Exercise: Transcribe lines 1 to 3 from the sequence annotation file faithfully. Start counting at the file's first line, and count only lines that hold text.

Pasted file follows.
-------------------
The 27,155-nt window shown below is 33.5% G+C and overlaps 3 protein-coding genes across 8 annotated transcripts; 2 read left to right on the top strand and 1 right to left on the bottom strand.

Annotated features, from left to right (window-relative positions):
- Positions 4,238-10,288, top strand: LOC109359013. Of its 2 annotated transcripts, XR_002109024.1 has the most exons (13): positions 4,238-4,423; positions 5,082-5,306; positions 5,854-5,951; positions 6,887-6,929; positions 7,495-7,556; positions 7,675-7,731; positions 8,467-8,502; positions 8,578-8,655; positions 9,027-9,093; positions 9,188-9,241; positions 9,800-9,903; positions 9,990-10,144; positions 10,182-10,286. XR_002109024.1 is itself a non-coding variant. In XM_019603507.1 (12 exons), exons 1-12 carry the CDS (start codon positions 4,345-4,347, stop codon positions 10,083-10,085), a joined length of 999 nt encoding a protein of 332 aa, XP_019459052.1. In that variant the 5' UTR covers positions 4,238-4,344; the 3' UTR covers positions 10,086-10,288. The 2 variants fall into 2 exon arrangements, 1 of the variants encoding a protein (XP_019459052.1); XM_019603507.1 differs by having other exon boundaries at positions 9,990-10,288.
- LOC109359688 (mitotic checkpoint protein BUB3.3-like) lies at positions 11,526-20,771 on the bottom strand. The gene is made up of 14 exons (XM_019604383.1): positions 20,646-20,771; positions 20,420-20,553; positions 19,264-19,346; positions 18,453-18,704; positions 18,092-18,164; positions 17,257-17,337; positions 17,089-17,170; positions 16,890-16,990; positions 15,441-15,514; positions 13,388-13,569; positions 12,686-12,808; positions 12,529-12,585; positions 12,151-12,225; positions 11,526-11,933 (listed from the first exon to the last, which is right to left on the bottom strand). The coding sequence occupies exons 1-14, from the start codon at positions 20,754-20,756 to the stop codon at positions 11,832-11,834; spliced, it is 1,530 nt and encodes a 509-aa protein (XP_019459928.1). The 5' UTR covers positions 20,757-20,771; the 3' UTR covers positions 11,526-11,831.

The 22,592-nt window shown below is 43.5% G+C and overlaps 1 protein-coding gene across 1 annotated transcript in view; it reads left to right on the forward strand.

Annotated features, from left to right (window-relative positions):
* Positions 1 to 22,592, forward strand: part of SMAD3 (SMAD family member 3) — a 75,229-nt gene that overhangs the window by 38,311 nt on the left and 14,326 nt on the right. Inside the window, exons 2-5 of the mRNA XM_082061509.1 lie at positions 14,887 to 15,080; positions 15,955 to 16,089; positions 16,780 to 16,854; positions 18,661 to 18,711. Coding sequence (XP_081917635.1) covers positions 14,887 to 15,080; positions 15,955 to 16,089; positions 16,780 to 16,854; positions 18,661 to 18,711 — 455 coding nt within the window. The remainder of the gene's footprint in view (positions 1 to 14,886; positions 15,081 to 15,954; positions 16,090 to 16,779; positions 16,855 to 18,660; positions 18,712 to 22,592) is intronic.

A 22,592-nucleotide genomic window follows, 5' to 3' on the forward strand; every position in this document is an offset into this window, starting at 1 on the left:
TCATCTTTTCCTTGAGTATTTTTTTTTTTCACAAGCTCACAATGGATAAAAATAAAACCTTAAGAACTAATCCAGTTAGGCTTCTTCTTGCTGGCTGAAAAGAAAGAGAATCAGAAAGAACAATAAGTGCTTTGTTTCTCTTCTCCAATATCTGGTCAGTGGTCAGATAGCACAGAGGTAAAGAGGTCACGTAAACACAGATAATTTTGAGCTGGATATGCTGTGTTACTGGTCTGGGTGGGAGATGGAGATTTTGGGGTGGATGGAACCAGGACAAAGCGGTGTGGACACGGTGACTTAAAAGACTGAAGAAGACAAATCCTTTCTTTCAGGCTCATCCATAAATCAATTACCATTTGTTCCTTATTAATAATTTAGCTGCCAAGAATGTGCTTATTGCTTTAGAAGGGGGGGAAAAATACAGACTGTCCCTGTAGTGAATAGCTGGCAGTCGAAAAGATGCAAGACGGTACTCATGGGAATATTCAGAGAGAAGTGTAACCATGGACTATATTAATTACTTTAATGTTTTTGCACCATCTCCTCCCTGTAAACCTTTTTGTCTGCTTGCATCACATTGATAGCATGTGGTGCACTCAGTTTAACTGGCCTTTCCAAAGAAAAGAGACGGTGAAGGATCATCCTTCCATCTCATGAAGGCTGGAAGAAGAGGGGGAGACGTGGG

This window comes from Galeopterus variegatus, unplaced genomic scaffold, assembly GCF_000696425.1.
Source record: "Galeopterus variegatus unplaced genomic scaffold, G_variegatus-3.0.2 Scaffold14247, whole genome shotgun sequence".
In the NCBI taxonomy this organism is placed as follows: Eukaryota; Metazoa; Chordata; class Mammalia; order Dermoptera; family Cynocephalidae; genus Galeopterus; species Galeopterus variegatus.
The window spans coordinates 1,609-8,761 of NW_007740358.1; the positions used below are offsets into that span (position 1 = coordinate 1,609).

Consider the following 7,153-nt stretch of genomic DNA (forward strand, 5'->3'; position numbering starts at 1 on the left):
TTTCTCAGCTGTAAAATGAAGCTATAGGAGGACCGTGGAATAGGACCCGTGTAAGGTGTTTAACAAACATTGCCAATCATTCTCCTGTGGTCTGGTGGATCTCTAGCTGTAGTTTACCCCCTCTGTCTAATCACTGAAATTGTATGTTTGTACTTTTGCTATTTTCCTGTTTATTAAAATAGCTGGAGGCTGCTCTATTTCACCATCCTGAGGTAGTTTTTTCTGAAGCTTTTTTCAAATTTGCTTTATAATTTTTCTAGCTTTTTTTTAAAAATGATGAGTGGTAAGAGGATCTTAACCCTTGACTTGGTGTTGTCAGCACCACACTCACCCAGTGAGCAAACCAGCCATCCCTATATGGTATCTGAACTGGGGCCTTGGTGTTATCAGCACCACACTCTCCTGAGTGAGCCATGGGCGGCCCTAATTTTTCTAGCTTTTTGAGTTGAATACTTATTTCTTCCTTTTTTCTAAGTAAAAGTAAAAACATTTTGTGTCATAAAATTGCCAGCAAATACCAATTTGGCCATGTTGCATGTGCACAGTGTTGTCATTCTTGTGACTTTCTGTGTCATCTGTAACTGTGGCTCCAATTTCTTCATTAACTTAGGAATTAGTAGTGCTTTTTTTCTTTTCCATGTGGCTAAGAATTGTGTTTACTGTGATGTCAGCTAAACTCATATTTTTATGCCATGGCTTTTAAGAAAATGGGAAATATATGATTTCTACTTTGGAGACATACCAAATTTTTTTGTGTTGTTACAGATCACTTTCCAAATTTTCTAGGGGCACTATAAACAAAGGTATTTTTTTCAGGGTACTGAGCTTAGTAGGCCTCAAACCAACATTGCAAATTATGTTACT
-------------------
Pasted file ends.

The 27,155-nt window shown below is 33.5% G+C and overlaps 3 protein-coding genes across 8 annotated transcripts; 2 read left to right on the top strand and 1 right to left on the bottom strand.

Annotated features, from left to right (window-relative positions):
- Positions 4,238-10,288, top strand: LOC109359013. Of its 2 annotated transcripts, XR_002109024.1 has the most exons (13): positions 4,238-4,423; positions 5,082-5,306; positions 5,854-5,951; positions 6,887-6,929; positions 7,495-7,556; positions 7,675-7,731; positions 8,467-8,502; positions 8,578-8,655; positions 9,027-9,093; positions 9,188-9,241; positions 9,800-9,903; positions 9,990-10,144; positions 10,182-10,286. XR_002109024.1 is itself a non-coding variant. In XM_019603507.1 (12 exons), exons 1-12 carry the CDS (start codon positions 4,345-4,347, stop codon positions 10,083-10,085), a joined length of 999 nt encoding a protein of 332 aa, XP_019459052.1. In that variant the 5' UTR covers positions 4,238-4,344; the 3' UTR covers positions 10,086-10,288. The 2 variants fall into 2 exon arrangements, 1 of the variants encoding a protein (XP_019459052.1); XM_019603507.1 differs by having other exon boundaries at positions 9,990-10,288.